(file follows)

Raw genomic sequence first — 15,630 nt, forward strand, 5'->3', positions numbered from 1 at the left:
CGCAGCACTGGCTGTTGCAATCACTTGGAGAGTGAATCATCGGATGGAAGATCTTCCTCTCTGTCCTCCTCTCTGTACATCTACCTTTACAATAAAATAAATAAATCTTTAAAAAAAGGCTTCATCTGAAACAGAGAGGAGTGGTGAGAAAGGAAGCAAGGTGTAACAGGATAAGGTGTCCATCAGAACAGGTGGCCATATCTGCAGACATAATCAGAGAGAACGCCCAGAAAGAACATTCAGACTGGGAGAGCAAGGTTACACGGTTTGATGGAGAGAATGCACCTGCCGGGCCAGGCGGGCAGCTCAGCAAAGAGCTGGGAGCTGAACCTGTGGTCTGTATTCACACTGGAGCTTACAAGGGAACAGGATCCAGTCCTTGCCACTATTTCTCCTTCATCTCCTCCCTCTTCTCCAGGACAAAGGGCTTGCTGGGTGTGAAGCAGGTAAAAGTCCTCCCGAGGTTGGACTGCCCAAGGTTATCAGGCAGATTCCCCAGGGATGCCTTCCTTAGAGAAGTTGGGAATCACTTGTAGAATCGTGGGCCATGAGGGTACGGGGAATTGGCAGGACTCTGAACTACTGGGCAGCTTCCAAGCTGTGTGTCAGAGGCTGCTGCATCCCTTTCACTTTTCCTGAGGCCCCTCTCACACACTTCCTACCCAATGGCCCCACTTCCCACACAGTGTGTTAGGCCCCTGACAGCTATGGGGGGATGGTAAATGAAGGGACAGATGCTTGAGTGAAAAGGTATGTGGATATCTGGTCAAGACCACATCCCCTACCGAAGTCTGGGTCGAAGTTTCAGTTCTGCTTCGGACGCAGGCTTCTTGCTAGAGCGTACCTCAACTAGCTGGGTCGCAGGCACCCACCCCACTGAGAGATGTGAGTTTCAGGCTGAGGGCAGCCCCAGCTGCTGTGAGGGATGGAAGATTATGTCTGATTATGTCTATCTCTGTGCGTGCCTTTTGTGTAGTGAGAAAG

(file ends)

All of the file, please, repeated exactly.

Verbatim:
Raw genomic sequence first — 15,630 nt, forward strand, 5'->3', positions numbered from 1 at the left:
CGCAGCACTGGCTGTTGCAATCACTTGGAGAGTGAATCATCGGATGGAAGATCTTCCTCTCTGTCCTCCTCTCTGTACATCTACCTTTACAATAAAATAAATAAATCTTTAAAAAAAGGCTTCATCTGAAACAGAGAGGAGTGGTGAGAAAGGAAGCAAGGTGTAACAGGATAAGGTGTCCATCAGAACAGGTGGCCATATCTGCAGACATAATCAGAGAGAACGCCCAGAAAGAACATTCAGACTGGGAGAGCAAGGTTACACGGTTTGATGGAGAGAATGCACCTGCCGGGCCAGGCGGGCAGCTCAGCAAAGAGCTGGGAGCTGAACCTGTGGTCTGTATTCACACTGGAGCTTACAAGGGAACAGGATCCAGTCCTTGCCACTATTTCTCCTTCATCTCCTCCCTCTTCTCCAGGACAAAGGGCTTGCTGGGTGTGAAGCAGGTAAAAGTCCTCCCGAGGTTGGACTGCCCAAGGTTATCAGGCAGATTCCCCAGGGATGCCTTCCTTAGAGAAGTTGGGAATCACTTGTAGAATCGTGGGCCATGAGGGTACGGGGAATTGGCAGGACTCTGAACTACTGGGCAGCTTCCAAGCTGTGTGTCAGAGGCTGCTGCATCCCTTTCACTTTTCCTGAGGCCCCTCTCACACACTTCCTACCCAATGGCCCCACTTCCCACACAGTGTGTTAGGCCCCTGACAGCTATGGGGGGATGGTAAATGAAGGGACAGATGCTTGAGTGAAAAGGTATGTGGATATCTGGTCAAGACCACATCCCCTACCGAAGTCTGGGTCGAAGTTTCAGTTCTGCTTCGGACGCAGGCTTCTTGCTAGAGCGTACCTCAACTAGCTGGGTCGCAGGCACCCACCCCACTGAGAGATGTGAGTTTCAGGCTGAGGGCAGCCCCAGCTGCTGTGAGGGATGGAAGATTATGTCTGATTATGTCTATCTCTGTGCGTGCCTTTTGTGTAGTGAGAAAG